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What is cytogenetics?
The study of diseases related to chromosomal abnormalities
What is the leading cause of pregnancy miscarriage?
In what stage are chromosomes viewed for cytokenetic studies?
Metaphase - Mitosis
What is the difference b/t metacentric, submetacentric and acrocentric chromosomes?
- Metacentric: centromere at center
- Submetacentric: centromere farther from center
- Acrocentric: centromere closer to telomere near end where p-arm is really short
What are the four values of utilizing FISH?
- 1) microdeletions
- 2) gene amplification
- 3) abnormal karyotype detection
- 4) cancer studies
What is Polyploidy?
Gain of one or more chromosome sets
What is aneuploidy and what are two results of it?
- Aneuploidy: gain or loss of one chromosome
- Result: trisomy or monosomy
What causes aneuploidy?
Dysjunction at Meiosis I or II
Are monosomies lethal or viable?
What are the three viable trisomy chromosomes?
13, 18, 21
What is the disease related to Trisomy 21 and what are its symptoms (3)?
- Disease: Down Syndrome
- Symptoms: distinct face, GI problems, Heart defects
At what age does the incidence of Trisomy 21 increase?
>35 (although more incidences happen at younger ages just because more babies are born at this time)
What is the disease associated with Trisomy 18 and what are its symptoms (6)?
- Disease: Edward Syndrome
- Symptoms: low weight, mental retardation, clenched fist, overlapping fingers, small eyes, omphlaocele (gut opened)
What is the disease associated with Trisomy 13 and what are its symptoms (3)?
- Disease: Patau Syndrome
- Syndrome: cleft palate, postaxial polydactyly, large, triangular nose
What type of disease is Turner syndrome and what are its symptoms (2)?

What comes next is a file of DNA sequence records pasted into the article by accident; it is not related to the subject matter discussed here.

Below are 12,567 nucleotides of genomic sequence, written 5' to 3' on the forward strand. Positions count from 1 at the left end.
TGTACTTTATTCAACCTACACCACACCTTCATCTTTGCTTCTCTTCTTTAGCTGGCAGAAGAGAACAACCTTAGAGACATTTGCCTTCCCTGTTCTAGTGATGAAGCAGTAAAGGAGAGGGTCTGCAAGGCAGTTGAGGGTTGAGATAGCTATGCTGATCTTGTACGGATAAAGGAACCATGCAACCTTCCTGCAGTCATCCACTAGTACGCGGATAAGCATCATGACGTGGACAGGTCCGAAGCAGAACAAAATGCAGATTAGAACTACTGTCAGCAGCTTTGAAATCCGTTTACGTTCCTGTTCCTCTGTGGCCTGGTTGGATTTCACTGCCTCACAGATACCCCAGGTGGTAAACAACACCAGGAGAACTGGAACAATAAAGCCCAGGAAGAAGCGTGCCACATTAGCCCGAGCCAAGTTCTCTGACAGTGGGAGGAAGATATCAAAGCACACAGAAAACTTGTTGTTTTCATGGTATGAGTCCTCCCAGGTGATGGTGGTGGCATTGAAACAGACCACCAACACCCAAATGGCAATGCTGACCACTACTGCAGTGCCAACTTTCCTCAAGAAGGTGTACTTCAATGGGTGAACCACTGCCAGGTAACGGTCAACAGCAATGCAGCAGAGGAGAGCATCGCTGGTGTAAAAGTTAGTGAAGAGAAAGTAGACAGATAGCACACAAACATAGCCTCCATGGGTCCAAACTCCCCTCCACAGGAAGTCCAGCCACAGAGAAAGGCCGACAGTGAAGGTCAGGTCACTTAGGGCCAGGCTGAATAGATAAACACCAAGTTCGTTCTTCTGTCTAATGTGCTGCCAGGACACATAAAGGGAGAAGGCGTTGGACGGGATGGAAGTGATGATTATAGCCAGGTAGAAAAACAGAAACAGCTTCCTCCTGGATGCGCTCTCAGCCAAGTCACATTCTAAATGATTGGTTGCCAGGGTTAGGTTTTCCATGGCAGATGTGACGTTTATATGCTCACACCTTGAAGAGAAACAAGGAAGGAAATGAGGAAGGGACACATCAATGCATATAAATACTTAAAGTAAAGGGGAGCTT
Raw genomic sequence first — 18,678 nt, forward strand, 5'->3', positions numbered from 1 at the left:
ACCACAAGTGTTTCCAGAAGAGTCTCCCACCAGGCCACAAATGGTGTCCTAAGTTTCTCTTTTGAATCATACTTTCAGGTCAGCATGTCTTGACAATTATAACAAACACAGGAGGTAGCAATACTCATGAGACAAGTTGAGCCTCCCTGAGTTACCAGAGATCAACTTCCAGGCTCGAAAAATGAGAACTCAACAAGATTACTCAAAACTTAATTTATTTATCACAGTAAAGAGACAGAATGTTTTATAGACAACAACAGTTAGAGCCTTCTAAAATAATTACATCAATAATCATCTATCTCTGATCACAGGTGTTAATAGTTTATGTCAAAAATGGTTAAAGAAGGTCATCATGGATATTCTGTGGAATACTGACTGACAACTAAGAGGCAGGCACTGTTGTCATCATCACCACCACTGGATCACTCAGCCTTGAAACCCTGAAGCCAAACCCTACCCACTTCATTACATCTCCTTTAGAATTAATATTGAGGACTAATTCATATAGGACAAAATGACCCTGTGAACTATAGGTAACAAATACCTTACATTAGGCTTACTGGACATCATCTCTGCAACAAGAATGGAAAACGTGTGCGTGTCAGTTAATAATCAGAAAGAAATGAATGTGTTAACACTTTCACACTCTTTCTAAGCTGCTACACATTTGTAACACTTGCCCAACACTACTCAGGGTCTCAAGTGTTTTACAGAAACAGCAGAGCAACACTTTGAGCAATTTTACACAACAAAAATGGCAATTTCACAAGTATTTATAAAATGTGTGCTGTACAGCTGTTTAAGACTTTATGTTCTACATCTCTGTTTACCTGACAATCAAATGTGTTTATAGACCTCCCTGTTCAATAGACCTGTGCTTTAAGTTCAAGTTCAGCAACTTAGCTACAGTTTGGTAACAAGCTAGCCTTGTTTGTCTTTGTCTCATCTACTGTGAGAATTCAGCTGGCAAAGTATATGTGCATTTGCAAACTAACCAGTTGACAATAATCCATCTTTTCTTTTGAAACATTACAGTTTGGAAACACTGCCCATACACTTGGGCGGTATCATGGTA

- Monosomy, 45 XO
- symptoms: webbed neck, short stature
What is klinefelter syndrome and what are its symptoms (4)?
- Trisomy, 47 XXY
- Symptoms: tall, sterile, gynecomastia, small testes
Why is the SRY gene important?
It is what makes a male a true male. It is found on the Y chromosome
How does an XX male form?
The SRY gene is crossed during synapse of the pseudoautosomal region onto the X chromosome
How does and XY Female form?
The SRY gene is crossed over to the X chromosome and the Y is passed on to the female
What is translocation?
exchange of genetic material between non-homologous chromosomes
How does a reciprocal translocation occur?
Two parts of two chromosomes break and fuse with the other chromosome (3 with 6 and 6 with 3)
What are the percentages of offspring when a reciprocal translocation occurs?
- 25% normal
- 25% gen. abnormal, phen. normal
- 50% gen/pen abnormal
What is unique about a Robertsonian translocation compared to a reciprocal?
Robertsonian:Only on acrocentric chromosomes (centromere by telomere at small p-arm)
What is the karyotype count for a Roberstonian trans.?
45, b/c they lose two short arms and gain one long arm
What is the chance of a robertsonian mother bearing a down syndrome child?
What are the three types of chromosomal deletions (TIR)?
- 1) Terminal
- 2) Interstitial
- 3) Ring
What is a terminal deletion ?
single break and loss of one end of the chromosome
What is an interstitial deletion?
break at two places in an arm and fusion of the blunt ends
What is a ring deletion?
Two broken tips that cause the chromosome to fuse in ring form
What are the two types of inversions?
- 1) Pericentric: involving the centromere2) Paracentric: not involving the centromere***when they come together the cut pieces flip before inserting
What is PKU?
- Autosomal recessive disease
- Lack of phenylalanine hydroxylase
- phenylalanine builds up and is also converted to an acid
- these cause neuronal damage
What type of disease is Tay-Sachs and what population receives it most often?
- Autosomal recessive (HEX A)
- Ashkenazi Jews
How does Preimplantation genetic diagnosis (PGD) work?
- Have to be invitro fertilized
- one of the 8 cells removed for testing of Tay-Sachs or other heterozygote diseases
What are the four methods for prenatal screening and what part do they test?
- 1) CVS- fetal tissue
- 2) NTU- maternal blood/visual
- 3) Amniocentesis- amniotic fluid
- 4) ultrasound - visual
What does a high AFP and a low AFP tell about a fetus?
- High: risk for Neural Tube defect (NTD)
- Low: risk for trisomy
What two prenatal tests can be used for NTD and Trisomy?
NTU and Amniocentesis
At what weeks should the four tests be performed?
- 1) CVS 9-12 wks
- 2) NTU 11-14 wks
- 3) Amniocentesis 15-17 wks
- 4) anytime
When should a triple screen be performed?
What is extra in a quadruple test?
inhibin-A (to help measure down syndrome)
What are the three main enzymes tested in triple/quadruple test?